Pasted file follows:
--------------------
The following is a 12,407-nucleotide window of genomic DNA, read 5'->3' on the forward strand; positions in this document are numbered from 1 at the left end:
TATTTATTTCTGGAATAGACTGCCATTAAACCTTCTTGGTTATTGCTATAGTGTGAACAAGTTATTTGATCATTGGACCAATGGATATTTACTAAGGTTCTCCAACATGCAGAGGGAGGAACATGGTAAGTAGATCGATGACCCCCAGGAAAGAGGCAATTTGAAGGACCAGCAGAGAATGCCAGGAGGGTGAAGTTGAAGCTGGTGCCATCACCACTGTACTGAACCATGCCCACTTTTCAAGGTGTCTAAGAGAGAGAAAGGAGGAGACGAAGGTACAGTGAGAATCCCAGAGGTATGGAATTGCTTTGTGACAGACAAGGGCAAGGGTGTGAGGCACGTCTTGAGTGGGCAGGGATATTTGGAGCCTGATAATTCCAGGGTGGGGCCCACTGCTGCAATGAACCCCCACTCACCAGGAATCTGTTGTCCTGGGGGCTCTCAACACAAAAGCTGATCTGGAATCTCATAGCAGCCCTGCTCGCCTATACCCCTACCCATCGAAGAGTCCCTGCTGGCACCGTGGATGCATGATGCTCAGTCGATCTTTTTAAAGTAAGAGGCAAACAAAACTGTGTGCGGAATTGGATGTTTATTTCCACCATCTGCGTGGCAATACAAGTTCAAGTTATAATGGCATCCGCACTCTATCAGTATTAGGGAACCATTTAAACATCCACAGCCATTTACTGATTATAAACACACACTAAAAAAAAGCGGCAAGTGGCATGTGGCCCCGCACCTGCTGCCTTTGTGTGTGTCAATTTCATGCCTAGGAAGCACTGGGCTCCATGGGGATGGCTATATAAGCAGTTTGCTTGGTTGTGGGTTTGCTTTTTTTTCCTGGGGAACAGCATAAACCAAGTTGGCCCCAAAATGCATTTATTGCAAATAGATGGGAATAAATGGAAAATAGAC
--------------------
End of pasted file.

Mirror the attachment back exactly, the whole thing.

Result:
The following is a 12,407-nucleotide window of genomic DNA, read 5'->3' on the forward strand; positions in this document are numbered from 1 at the left end:
TATTTATTTCTGGAATAGACTGCCATTAAACCTTCTTGGTTATTGCTATAGTGTGAACAAGTTATTTGATCATTGGACCAATGGATATTTACTAAGGTTCTCCAACATGCAGAGGGAGGAACATGGTAAGTAGATCGATGACCCCCAGGAAAGAGGCAATTTGAAGGACCAGCAGAGAATGCCAGGAGGGTGAAGTTGAAGCTGGTGCCATCACCACTGTACTGAACCATGCCCACTTTTCAAGGTGTCTAAGAGAGAGAAAGGAGGAGACGAAGGTACAGTGAGAATCCCAGAGGTATGGAATTGCTTTGTGACAGACAAGGGCAAGGGTGTGAGGCACGTCTTGAGTGGGCAGGGATATTTGGAGCCTGATAATTCCAGGGTGGGGCCCACTGCTGCAATGAACCCCCACTCACCAGGAATCTGTTGTCCTGGGGGCTCTCAACACAAAAGCTGATCTGGAATCTCATAGCAGCCCTGCTCGCCTATACCCCTACCCATCGAAGAGTCCCTGCTGGCACCGTGGATGCATGATGCTCAGTCGATCTTTTTAAAGTAAGAGGCAAACAAAACTGTGTGCGGAATTGGATGTTTATTTCCACCATCTGCGTGGCAATACAAGTTCAAGTTATAATGGCATCCGCACTCTATCAGTATTAGGGAACCATTTAAACATCCACAGCCATTTACTGATTATAAACACACACTAAAAAAAAGCGGCAAGTGGCATGTGGCCCCGCACCTGCTGCCTTTGTGTGTGTCAATTTCATGCCTAGGAAGCACTGGGCTCCATGGGGATGGCTATATAAGCAGTTTGCTTGGTTGTGGGTTTGCTTTTTTTTCCTGGGGAACAGCATAAACCAAGTTGGCCCCAAAATGCATTTATTGCAAATAGATGGGAATAAATGGAAAATAGAC